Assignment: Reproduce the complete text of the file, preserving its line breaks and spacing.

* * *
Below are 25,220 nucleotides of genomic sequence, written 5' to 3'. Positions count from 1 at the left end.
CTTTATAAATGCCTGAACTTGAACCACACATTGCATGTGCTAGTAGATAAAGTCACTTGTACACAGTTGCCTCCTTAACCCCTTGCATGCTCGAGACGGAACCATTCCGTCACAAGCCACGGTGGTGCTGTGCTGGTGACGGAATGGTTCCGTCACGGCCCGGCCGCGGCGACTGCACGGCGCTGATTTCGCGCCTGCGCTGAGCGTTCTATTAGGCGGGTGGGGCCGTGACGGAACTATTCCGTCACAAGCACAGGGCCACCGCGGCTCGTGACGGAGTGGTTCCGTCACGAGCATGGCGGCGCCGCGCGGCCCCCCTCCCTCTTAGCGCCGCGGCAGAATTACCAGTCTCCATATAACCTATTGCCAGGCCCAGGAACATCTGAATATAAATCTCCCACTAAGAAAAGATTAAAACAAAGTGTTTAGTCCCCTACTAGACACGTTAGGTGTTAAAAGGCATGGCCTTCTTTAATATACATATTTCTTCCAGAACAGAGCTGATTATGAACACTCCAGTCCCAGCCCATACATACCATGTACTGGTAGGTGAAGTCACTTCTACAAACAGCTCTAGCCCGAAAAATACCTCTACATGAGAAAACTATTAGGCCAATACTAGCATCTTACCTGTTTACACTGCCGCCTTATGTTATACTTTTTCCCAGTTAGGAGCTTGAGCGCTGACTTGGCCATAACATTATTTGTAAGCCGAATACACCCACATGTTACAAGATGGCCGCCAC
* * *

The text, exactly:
Below are 25,220 nucleotides of genomic sequence, written 5' to 3'. Positions count from 1 at the left end.
CTTTATAAATGCCTGAACTTGAACCACACATTGCATGTGCTAGTAGATAAAGTCACTTGTACACAGTTGCCTCCTTAACCCCTTGCATGCTCGAGACGGAACCATTCCGTCACAAGCCACGGTGGTGCTGTGCTGGTGACGGAATGGTTCCGTCACGGCCCGGCCGCGGCGACTGCACGGCGCTGATTTCGCGCCTGCGCTGAGCGTTCTATTAGGCGGGTGGGGCCGTGACGGAACTATTCCGTCACAAGCACAGGGCCACCGCGGCTCGTGACGGAGTGGTTCCGTCACGAGCATGGCGGCGCCGCGCGGCCCCCCTCCCTCTTAGCGCCGCGGCAGAATTACCAGTCTCCATATAACCTATTGCCAGGCCCAGGAACATCTGAATATAAATCTCCCACTAAGAAAAGATTAAAACAAAGTGTTTAGTCCCCTACTAGACACGTTAGGTGTTAAAAGGCATGGCCTTCTTTAATATACATATTTCTTCCAGAACAGAGCTGATTATGAACACTCCAGTCCCAGCCCATACATACCATGTACTGGTAGGTGAAGTCACTTCTACAAACAGCTCTAGCCCGAAAAATACCTCTACATGAGAAAACTATTAGGCCAATACTAGCATCTTACCTGTTTACACTGCCGCCTTATGTTATACTTTTTCCCAGTTAGGAGCTTGAGCGCTGACTTGGCCATAACATTATTTGTAAGCCGAATACACCCACATGTTACAAGATGGCCGCCAC